The dining room at Dutchess Day School looked a bit different over four days in mid-January. The school’s chef had prepared an array of foods specifically chosen for their brain benefits, allowing students of all ages to sample such items as salmon roe, pomegranate juice, blueberries, and sardines. They were delighted; and when they sat down at their tables, they discovered displays of riddles and games, along with conversation starters about healthy brain food and eating choices.
The occasion was “Healthy Body, Healthy Minds” week, spearheaded by a member of the school’s parents association, who’s also a 1991 Dutchess graduate. Activities ranged from shocking discoveries about the sugar content of many common foods (Gatorade has as much sugar as a large, frosted cupcake) to finding out that every minute of walking translates into a two-minute extension of life. Students and teachers also learned the importance of exercising the brain—not just the muscles in the body—in an edifying if frustrating experiment: trying to eat spaghetti with their non-dominant hands.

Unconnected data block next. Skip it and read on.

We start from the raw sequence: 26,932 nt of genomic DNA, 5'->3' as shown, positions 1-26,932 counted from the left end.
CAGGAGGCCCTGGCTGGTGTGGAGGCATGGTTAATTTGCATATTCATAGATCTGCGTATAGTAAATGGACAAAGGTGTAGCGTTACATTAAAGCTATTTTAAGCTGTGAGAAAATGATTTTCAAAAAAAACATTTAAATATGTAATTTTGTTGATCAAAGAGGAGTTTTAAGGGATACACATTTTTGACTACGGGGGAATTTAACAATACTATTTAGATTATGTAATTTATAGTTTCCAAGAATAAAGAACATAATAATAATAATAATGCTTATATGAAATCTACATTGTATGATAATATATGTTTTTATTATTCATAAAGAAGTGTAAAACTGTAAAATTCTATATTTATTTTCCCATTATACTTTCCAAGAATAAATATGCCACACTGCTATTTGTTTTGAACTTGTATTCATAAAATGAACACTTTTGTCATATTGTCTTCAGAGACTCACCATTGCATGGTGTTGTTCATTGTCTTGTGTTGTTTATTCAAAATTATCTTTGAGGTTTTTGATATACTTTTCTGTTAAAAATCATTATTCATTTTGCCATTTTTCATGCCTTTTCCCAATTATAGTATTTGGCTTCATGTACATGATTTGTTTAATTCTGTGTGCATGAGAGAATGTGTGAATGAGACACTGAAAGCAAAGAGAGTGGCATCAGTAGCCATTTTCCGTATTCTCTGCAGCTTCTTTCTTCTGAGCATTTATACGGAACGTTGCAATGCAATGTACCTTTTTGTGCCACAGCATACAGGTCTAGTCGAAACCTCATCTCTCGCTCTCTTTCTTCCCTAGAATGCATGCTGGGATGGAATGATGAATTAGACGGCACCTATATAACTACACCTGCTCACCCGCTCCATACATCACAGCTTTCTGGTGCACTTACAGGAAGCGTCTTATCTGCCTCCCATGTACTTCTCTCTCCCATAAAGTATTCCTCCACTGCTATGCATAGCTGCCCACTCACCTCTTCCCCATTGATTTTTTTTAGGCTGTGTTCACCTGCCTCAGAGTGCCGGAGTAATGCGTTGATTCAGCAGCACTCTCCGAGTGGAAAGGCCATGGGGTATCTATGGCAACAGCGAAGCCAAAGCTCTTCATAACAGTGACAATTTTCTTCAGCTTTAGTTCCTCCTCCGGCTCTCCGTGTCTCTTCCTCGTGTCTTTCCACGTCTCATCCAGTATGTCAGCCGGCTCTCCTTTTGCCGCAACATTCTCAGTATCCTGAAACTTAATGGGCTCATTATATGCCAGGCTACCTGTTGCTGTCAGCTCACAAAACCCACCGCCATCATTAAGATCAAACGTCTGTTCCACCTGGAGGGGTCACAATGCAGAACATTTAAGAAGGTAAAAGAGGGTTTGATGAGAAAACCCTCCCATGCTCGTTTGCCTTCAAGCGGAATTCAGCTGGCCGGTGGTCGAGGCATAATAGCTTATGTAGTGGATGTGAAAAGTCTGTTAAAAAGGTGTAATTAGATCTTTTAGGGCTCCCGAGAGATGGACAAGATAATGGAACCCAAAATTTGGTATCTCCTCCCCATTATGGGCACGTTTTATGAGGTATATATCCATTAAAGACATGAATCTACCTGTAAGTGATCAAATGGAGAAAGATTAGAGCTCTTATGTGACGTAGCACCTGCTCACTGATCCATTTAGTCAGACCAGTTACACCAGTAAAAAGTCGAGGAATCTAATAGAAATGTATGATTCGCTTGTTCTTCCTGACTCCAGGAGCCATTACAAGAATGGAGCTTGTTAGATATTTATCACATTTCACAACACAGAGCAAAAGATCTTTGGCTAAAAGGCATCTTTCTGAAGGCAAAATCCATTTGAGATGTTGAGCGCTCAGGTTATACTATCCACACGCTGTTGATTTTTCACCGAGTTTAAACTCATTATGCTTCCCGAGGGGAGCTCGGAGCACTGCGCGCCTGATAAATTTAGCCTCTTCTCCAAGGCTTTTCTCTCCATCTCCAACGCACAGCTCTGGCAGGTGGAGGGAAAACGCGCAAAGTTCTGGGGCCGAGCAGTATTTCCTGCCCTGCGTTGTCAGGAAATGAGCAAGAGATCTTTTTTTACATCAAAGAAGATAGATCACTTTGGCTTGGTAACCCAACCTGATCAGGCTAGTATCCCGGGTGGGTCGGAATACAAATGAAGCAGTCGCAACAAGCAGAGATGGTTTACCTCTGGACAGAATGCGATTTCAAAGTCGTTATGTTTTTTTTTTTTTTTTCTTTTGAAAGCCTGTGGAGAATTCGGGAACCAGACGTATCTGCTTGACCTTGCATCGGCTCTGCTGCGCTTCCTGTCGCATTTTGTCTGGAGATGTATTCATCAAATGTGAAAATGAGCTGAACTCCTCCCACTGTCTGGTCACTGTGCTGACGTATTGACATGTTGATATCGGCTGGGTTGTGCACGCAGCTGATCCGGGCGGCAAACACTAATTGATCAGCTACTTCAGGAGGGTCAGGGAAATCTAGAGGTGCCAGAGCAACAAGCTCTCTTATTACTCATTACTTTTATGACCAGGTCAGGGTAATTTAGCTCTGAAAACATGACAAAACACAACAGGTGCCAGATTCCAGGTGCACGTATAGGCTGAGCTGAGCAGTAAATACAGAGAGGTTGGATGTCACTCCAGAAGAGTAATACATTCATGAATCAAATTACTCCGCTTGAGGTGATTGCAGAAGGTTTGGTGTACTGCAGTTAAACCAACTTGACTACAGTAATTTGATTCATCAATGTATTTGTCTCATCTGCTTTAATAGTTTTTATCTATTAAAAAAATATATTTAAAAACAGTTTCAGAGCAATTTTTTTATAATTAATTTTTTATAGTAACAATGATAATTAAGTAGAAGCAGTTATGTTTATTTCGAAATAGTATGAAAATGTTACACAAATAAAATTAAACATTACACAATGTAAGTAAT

Those four days made quite an impression on the students. One teacher, asked why so many kids from her table were walking around during their lunch break, replied, “They are trying to lengthen their lives.” Obviously the dining room was a good place to start.